A county-by-county register of rights of way classified into different categories must be prepared as a matter of absolute urgency and incorporated into the Development Plan process.


The potential of a Rights of Way Commission or perhaps a Rights of Way Ombudsman should be very seriously considered.


We would note that if the cost of fuel continues to rise rapidly it will progressively change the pattern of countryside recreational travel. This may well see a gradual shift from private to public transport over time. Such a development would have medium to long term implications for a countryside recreational strategy.


Protection of the ‘Countryside Resource’


There are complex social, economic and health issues surrounding countryside recreation all of which are linked to the common good and it is important that the widest possible range of both passive and active recreation be incorporated within the strategy.


There is however a need over and above issues of property rights to recognise that the countryside is a vulnerable resource and there are already many case histories of situations where excessive use of the countryside recreation has resulted in the destruction of the very recreational resource targeted.


It is vital to anticipate such ‘pressure points’ and to take early action. Irish examples would be the wear and tear on pathways in Connemara National Park , and the excess provision of ferries carrying day visitors to the Aran Islands .


The strategy such include methodologies for identifying the ‘carrying capacity’ of the countryside and appropriate control or intervention measures.    



Measuring the effectiveness of a Countryside Recreation Administrative Strategy


The strategy could be measured by developing a standard template common to all the players and stakeholders in the countryside, focussing on key indicators.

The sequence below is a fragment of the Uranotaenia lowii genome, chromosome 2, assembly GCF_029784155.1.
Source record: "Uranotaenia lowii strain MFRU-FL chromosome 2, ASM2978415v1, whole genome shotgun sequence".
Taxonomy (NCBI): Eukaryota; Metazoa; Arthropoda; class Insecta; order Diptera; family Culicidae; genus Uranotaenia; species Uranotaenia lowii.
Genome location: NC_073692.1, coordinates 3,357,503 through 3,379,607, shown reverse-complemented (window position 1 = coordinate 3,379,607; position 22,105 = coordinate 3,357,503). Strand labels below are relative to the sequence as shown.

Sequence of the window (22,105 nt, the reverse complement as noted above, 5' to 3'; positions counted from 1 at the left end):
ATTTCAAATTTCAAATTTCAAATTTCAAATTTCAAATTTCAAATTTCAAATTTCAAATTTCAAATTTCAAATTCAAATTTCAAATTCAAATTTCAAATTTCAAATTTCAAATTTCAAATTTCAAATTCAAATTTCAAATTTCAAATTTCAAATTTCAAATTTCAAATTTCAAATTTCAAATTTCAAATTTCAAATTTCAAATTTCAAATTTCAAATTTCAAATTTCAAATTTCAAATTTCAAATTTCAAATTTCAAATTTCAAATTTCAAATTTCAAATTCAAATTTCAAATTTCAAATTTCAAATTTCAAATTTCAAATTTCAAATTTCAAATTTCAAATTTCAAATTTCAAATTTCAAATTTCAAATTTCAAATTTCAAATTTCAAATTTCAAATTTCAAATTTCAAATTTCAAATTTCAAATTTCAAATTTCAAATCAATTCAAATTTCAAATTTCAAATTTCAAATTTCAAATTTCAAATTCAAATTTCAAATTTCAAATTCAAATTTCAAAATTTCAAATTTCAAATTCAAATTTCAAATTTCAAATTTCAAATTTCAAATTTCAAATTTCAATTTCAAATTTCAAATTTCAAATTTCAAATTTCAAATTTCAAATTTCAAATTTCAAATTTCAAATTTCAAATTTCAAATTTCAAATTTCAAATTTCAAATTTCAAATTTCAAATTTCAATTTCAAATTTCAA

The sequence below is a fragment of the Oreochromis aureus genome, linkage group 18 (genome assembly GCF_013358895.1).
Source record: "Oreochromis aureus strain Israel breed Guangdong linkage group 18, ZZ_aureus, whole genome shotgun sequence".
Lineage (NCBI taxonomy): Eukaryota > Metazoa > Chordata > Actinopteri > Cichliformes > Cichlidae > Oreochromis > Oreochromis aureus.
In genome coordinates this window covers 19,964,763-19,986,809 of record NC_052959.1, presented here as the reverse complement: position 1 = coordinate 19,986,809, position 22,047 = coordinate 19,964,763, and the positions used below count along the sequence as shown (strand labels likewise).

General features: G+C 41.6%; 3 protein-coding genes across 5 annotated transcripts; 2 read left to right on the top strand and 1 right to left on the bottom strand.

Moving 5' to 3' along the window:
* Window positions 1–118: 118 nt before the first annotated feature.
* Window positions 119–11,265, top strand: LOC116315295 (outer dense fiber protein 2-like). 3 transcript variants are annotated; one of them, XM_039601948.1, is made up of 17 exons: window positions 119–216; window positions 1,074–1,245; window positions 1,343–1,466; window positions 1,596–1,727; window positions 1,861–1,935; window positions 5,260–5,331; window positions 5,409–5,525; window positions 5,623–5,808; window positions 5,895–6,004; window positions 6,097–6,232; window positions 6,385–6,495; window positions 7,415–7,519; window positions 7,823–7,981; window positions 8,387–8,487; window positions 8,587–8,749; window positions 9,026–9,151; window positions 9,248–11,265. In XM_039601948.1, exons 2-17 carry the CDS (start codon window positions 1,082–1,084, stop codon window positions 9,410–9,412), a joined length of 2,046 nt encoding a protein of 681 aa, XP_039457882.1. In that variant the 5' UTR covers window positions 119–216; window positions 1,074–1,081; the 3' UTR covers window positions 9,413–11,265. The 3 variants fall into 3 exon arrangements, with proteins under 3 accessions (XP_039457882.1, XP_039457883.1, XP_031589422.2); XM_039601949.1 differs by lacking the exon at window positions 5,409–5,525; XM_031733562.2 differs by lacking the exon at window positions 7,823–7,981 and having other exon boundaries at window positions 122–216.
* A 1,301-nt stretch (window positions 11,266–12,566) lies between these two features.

The ‘unorganised’ recreational users of the countryside would have to be surveyed to obtain measurement data.


Countryside Recreation Administrative Structures


It is logical that the management of the countryside recreation should in so far is as possible be linked to the existing administrative infrastructure namely the Local Authorities, Regional Authorities, and the National Government and every effort should be made to avoid a disjointed and uncoordinated infrastructure.



Obstacles Anticipated by Landscape Alliance Ireland in Achieving the Above Vision and How They Might be Overcome:


  1. The major obstacles relates to fear of the unknown, lack of adequate information and in particular lack of regular consultation and communication between all parties.                                                                                    
  2. It is vitally important that structures are put in place that enable continuous interaction to take place between all of the parties involved from landowners through the different organisations, recreational organisations and on to the individual citizen.